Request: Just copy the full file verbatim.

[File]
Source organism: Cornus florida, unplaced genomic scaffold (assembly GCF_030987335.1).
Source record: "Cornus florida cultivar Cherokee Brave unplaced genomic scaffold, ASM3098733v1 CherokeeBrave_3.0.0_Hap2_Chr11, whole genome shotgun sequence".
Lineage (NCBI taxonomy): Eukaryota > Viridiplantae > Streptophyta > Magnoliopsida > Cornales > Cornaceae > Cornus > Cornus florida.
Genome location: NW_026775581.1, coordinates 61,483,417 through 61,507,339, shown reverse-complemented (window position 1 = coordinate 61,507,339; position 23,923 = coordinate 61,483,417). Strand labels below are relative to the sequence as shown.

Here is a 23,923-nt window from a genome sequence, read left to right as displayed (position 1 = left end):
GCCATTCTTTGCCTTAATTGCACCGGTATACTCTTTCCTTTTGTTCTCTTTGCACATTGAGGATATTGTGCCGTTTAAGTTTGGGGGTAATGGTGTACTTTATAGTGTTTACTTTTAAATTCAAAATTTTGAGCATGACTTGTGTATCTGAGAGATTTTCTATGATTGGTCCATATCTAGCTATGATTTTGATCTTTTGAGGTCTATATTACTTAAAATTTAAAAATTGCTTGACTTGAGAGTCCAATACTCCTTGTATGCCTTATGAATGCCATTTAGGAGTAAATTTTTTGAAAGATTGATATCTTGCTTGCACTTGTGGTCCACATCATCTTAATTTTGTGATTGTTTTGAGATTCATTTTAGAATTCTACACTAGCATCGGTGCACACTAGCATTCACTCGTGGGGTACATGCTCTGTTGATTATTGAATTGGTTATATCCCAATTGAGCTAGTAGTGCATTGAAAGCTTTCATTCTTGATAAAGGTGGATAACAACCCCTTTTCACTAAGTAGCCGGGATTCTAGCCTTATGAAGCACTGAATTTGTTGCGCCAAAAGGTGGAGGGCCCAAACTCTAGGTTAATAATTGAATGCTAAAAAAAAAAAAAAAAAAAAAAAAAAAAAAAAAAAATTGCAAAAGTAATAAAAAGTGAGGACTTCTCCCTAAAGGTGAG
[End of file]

Source organism: Cornus florida, unplaced genomic scaffold (assembly GCF_030987335.1).
Source record: "Cornus florida cultivar Cherokee Brave unplaced genomic scaffold, ASM3098733v1 CherokeeBrave_3.0.0_Hap2_Chr11, whole genome shotgun sequence".
Lineage (NCBI taxonomy): Eukaryota > Viridiplantae > Streptophyta > Magnoliopsida > Cornales > Cornaceae > Cornus > Cornus florida.
Genome location: NW_026775581.1, coordinates 61,483,417 through 61,507,339, shown reverse-complemented (window position 1 = coordinate 61,507,339; position 23,923 = coordinate 61,483,417). Strand labels below are relative to the sequence as shown.

Here is a 23,923-nt window from a genome sequence, read left to right as displayed (position 1 = left end):
GCCATTCTTTGCCTTAATTGCACCGGTATACTCTTTCCTTTTGTTCTCTTTGCACATTGAGGATATTGTGCCGTTTAAGTTTGGGGGTAATGGTGTACTTTATAGTGTTTACTTTTAAATTCAAAATTTTGAGCATGACTTGTGTATCTGAGAGATTTTCTATGATTGGTCCATATCTAGCTATGATTTTGATCTTTTGAGGTCTATATTACTTAAAATTTAAAAATTGCTTGACTTGAGAGTCCAATACTCCTTGTATGCCTTATGAATGCCATTTAGGAGTAAATTTTTTGAAAGATTGATATCTTGCTTGCACTTGTGGTCCACATCATCTTAATTTTGTGATTGTTTTGAGATTCATTTTAGAATTCTACACTAGCATCGGTGCACACTAGCATTCACTCGTGGGGTACATGCTCTGTTGATTATTGAATTGGTTATATCCCAATTGAGCTAGTAGTGCATTGAAAGCTTTCATTCTTGATAAAGGTGGATAACAACCCCTTTTCACTAAGTAGCCGGGATTCTAGCCTTATGAAGCACTGAATTTGTTGCGCCAAAAGGTGGAGGGCCCAAACTCTAGGTTAATAATTGAATGCTAAAAAAAAAAAAAAAAAAAAAAAAAAAAAAAAAAAATTGCAAAAGTAATAAAAAGTGAGGACTTCTCCCTAAAGGTGAG